Asger Holm’s (Jacob Cedergren) day begins, at the Copenhagen Emergency Services hotline, with a drug and booze addled caller incoherently asking for help and hangs up. Another call comes in about a minor bicycle accident. Then, he gets a call from an obviously frightened woman saying “Hello sweetheart!” This begins Asger’s own, personal investigation to find “The Guilty.”
Feature film newcomer Gustav Moller directs, and co-writes with Emil Nygaard Albertsen, this one-man show with Asger manning the Emergency Services hotline phone during one night. Very early on, it is hinted that Asger, a police officer, is at the ES for a reason. Mental problems? A marital crisis? Even though the “why is he there?” is answered, eventually, it is a small part of the story, but one that you keep coming back to in your mind. I was not expecting this level of character nuance in what is, essentially, a psychological thriller.
About that thriller. I could go into the one-POV story about how Asger makes decisions not just from what he hears during his calls with the woman, Iben (voiced by Jessica Dinnage), but with the other pieces of information he uncovers, too. What appears to be apparent and obvious, at first (for Asger and us, too), changes shape and form as this tense drama unfolds.
The one-sided approach to the well-played intrigue of “The Guilty” is very difficult to pull off on film. Watching a person talking on the phone for 90-minutes and keeping the viewer interested from start to finish is a tough task. “Locke (2013),” with a tour-de-force emotional performance by Tom Hardy, and “Phone Booth (2002),” with Colin Farrell and Kiefer Sutherland (as the disembodied voice on the other end of the line), are the only ones I could come up with that pull it off.
“The Guilty” joins that short list of one-sided thrillers and, with a stellar performance by Jacob Cedergren, is right up there with its well-made predecessors. You realize what is really happening just as Asger does and it is the series of gut-wrenching turns and revelations that kept me riveted the whole time. I give it a B+.
Emergency services operator Asger Holm (Jakob Cedergren, "Terribly Happy") reveals his preconceptions and prejudices in his response to callers, telling a panicky drug addict that his predicament is his own fault, laughing at a man reporting a robbery when he learns he is in the Red Light District. Asger hangs up on a journalist, hinting that there is more to learn about him, but he turns deadly serious when he receives a call from Iben (voice of Jessica Dinnage), her kidnapper able to hear her pretending to call her young daughter from their moving vehicle in "The Guilty."
Cowriter (with Emil Nygaard Albertsen)/director Gustav Möller makes his directorial debut taking a page from 2013's Tom Hardy starrer "Locke," where one man faces a crisis of conscience during a series of phone calls in real time. Asger's problem isn't a personal one, however, but an on-the-job decision that has placed him under investigation and temporarily sidelined him from Denmark's police force. In his desperation to save Iben, however, Möller has cannily placed Asger in much the same position, the cop's predilection to consider himself judge and jury turning around to bite him once again.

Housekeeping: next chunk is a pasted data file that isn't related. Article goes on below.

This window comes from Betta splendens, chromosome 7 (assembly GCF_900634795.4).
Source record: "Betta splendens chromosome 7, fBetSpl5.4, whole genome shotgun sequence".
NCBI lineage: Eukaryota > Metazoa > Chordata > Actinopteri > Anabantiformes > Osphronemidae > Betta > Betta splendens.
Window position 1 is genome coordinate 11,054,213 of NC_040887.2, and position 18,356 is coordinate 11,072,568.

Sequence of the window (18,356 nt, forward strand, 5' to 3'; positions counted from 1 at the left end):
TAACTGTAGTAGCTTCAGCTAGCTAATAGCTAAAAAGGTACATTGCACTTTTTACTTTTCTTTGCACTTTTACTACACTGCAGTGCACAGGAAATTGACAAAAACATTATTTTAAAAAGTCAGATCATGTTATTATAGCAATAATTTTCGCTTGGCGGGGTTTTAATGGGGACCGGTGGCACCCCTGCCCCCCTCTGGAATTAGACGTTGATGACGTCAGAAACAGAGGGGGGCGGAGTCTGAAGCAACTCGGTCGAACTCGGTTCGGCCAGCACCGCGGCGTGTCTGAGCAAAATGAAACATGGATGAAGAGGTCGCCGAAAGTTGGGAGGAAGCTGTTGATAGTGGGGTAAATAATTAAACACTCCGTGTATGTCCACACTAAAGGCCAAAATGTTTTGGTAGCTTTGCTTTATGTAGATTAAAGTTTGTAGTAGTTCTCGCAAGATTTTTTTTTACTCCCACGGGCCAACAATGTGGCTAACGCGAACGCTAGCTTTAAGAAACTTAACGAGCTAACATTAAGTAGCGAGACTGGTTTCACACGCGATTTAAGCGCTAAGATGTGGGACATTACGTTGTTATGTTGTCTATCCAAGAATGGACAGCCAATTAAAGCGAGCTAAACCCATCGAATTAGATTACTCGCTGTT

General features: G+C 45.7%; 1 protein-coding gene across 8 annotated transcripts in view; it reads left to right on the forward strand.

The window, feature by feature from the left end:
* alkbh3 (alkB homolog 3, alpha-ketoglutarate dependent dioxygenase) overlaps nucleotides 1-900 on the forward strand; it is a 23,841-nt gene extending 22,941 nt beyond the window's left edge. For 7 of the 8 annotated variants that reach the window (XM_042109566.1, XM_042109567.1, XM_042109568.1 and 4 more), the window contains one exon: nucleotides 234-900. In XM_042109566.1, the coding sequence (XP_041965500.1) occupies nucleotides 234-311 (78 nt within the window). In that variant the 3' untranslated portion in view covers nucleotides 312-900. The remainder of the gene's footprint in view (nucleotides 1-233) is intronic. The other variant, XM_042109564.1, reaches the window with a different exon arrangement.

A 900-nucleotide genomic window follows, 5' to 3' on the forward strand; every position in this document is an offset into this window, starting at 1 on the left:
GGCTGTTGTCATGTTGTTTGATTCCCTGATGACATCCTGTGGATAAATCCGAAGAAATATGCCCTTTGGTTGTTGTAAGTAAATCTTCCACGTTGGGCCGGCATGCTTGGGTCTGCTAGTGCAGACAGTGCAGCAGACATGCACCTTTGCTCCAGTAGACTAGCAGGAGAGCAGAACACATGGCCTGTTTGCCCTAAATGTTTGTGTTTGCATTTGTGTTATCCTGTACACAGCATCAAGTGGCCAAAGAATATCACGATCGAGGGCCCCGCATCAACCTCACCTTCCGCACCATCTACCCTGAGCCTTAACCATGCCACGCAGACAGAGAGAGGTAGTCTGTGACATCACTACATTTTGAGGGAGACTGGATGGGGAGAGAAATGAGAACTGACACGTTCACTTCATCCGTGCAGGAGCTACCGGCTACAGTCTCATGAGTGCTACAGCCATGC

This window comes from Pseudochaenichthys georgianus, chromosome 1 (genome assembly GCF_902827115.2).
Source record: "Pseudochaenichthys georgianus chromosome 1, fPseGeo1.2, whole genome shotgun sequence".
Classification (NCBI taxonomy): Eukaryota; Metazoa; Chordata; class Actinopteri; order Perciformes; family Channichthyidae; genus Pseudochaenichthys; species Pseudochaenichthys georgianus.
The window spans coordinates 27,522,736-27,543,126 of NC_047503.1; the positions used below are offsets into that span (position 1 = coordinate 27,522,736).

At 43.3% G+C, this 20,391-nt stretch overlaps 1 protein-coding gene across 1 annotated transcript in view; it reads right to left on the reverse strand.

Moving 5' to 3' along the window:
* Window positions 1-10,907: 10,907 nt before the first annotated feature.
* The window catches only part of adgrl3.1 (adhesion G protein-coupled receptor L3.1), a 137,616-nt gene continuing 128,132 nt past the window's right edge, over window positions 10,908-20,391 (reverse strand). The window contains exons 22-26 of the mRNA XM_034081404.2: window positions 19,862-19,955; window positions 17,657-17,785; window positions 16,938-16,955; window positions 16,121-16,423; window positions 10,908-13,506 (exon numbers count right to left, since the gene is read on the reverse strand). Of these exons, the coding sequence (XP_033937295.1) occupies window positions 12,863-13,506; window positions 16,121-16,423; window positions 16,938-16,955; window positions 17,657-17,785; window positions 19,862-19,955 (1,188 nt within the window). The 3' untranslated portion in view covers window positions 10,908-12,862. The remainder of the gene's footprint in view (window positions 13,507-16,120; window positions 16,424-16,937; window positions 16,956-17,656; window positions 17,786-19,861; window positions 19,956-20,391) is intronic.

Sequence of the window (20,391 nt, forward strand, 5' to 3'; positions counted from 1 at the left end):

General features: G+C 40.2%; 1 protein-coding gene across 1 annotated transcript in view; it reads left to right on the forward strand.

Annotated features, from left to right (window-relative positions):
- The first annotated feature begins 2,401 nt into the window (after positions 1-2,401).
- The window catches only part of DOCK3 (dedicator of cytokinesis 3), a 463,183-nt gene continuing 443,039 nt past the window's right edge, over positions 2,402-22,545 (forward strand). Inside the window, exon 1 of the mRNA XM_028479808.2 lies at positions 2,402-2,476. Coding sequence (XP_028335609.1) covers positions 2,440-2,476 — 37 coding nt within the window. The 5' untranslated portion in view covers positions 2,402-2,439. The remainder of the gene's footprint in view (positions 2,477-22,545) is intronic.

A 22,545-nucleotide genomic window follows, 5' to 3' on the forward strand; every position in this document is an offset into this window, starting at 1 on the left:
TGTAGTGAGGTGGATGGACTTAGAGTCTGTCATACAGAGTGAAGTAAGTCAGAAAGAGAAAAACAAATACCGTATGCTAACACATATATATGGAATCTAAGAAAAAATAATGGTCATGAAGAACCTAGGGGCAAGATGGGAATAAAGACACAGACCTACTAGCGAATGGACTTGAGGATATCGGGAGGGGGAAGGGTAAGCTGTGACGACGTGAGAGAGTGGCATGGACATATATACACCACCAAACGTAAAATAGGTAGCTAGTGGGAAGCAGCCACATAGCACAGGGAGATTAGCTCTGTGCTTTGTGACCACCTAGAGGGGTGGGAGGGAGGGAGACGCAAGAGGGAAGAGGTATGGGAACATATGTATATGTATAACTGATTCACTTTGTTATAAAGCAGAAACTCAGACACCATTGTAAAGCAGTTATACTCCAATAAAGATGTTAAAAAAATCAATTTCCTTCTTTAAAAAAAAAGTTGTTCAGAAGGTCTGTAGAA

In a taut 85 minute running time, Möller really puts us through the ringer with Iben's plight, Dinnage's tremulous and somewhat childlike voice adding to the tension. When her call is cut off, Asger is able to trace her home address, making contact with her daughter, Mathilde (voice of Katinka Evers-Jahnsen), a terrified six year-old alone in the house with her infant baby brother. With only a description of the vehicle, Holm is frustrated with dispatch, who reluctantly sends a squad car to patrol a stretch of highway looking for a white van. He identifies the kidnapper as Iben's estranged husband Michael (voice of Johan Olsen), getting through to the man who refuses to talk to him. The police pull over the wrong van, wasting precious time. Meanwhile Asger contacts his partner, Rashid (voice of Omar Shargawi), who he asks to break into Michael's apartment in search of clues. Rashid is already nervous about testifying at Asger's hearing the following day and has been drinking, but agrees to help even though what Asger's asking is illegal.
Things were kept visually interesting in "Locke" due to the constantly changing landscape outside of Hardy's vehicle and its cinematographer's use of dashboard lights and reflections. Möller's stationary location provides less opportunity for interesting shots, but production designer Gustav Pontoppidan and his art department use vertical lines and grids to imprison their subject while cinematographer Jasper J. Spanning keeps his camera moving. Then there is Cedergren himself, the actor not inviting any kind of sympathy, yet getting us on his side with his obvious concern for this one caller and his dogged pursuit of every lead. If a red flag is raised at one of his instructions, as it was for me, prepare to be both right and wrong. "The Guilty" is a nerve shredding thriller that also invites serious introspection.
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